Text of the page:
Some useful web-technology advances go unnoticed by the majority of users, perhaps the most notable being RSS, which stands for Really Simple Syndication or Rich Site Summary. RSS summarises site contents for distribution and viewing in any format. Its first popular use was to distribute web newsfeeds to a wider audience. It caught on because it is a totally portable format, and is both platform independent and content oriented. Once some data source is made available in RSS format, any application that’s RSS aware can view it, and users who subscribe to a particular feed get fresh content pushed to them any time it changes. Not surprisingly, RSS feeds have become popular with bloggers too.
The applications you use to read RSS feeds are both varied and plentiful, ranging from dedicated standalone aggregators to applets that integrate into mail clients like Outlook (I will be looking at just such an application in next month’s column). If you have been tempted to dip a toe in Mozilla waters following my recent Firefox coverage, note that it now comes with an interesting new technology called Live Bookmarks, which lets you view both RSS and blog headlines directly within the Bookmarks toolbar/menu without having to visit the home site in question. Clicking on any entry displays the full content in the main browser window, and adding new feeds is done from the New Live Bookmark entry under Bookmarks | Manage Bookmarks | File Menu. Alternatively, just click the live Bookmark icon on the bottom-right corner of the browser window. More information on this can be found at www.mozilla.org/products/firefox/live-bookmarks.html
The trouble with all these RSS and blog feeds is finding the ones you want to read, which is where services such as Technorati (www.technorati.com) come in. Monitoring over six million blogs – and 750 million links as a result – Technorati is a kind of Google for blogs, but it makes a pretty good RSS feed finder as well, because so many blogs have cottoned on to the fact that RSS is a great way of spreading their word. If you want to find more RSS feeds, the aptly named Feedster (www.feedster.com) will not disappoint.
Also putting RSS to good use, as well as being a painfully cool URL, is del.icio.us, which lets you share your bookmarks by publishing them as RSS feeds. Essentially, it is a social bookmarks manager that exploits the same shared browsing concept I already admire so much in StumbleUpon (www.stumbleupon.com), bringing it into your browser by way of a simple bookmark. A shared bookmark facility is not as daft as you may think, and once you have experienced it you will find social browsing hard to give up. Its value lies not in seeing the sites other people have bookmarked – although that in itself is a pretty addictive hobby – but in seeing who else has bookmarked the sites you use most often and what other sites they value equally. The adage about great minds thinking alike couldn’t be more wrong in the information age, and you will find invaluable sites and services that would never have crossed your horizon were it not for either StumbleUpon or del.icio.us.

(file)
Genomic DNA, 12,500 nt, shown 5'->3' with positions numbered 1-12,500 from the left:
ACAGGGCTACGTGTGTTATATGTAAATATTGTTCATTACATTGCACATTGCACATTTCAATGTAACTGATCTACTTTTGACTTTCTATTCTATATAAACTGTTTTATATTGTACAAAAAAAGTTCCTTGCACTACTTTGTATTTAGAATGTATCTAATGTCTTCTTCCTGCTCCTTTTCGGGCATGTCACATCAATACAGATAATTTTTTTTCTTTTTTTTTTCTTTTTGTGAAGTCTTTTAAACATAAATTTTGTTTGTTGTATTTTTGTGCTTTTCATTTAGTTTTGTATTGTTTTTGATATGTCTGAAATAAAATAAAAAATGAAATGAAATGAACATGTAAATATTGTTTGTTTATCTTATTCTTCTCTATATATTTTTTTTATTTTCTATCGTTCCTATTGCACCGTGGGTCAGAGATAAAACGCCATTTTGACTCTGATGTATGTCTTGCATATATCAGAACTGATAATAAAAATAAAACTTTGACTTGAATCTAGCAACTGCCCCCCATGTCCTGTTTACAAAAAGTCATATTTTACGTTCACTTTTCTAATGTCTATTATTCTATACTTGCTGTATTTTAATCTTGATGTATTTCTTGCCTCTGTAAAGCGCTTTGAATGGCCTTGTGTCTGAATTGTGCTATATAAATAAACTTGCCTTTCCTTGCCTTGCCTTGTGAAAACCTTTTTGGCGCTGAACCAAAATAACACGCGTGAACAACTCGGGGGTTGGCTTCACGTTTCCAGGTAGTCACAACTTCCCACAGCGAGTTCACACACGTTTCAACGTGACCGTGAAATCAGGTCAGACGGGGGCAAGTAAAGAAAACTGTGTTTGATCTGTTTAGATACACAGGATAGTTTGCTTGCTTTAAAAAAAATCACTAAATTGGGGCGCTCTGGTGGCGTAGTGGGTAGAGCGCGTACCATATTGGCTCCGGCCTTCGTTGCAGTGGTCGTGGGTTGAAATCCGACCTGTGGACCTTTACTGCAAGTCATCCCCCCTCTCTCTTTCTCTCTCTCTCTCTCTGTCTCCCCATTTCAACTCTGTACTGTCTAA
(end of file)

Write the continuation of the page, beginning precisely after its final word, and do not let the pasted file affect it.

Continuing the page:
Davey the digital detective
If you have ever wanted to find out more about a website, an IP address or a domain name, the chances are you have stumbled across DNS Stuff (www.dnsstuff.com), which is an all-on-one-page set of DNS, Whois and other IP-related lookups and tests (including reverse lookups, URL obfuscation tests and IP routing lookups). However, if you are a really savvy user, you need to dig a little deeper, and for once I’m not recommending you go to Sam Spade (www.samspade.org), despite that also being in my Bookmark folder’s ‘essential tools’ directory. In fact, you only need to dig down one or two levels at DNS Stuff. First, try www.dnsstuff.com/pages/expert.htm, which adds such things as MAC address lookup and DNS timing lookup. Then, if you are really adventurous, go to www.dnsstuff.com/pages/testbed.htm, which enables credit card merchant category code and charge-back reason code lookups, SSL examination and even telephone number lookup from number fragments.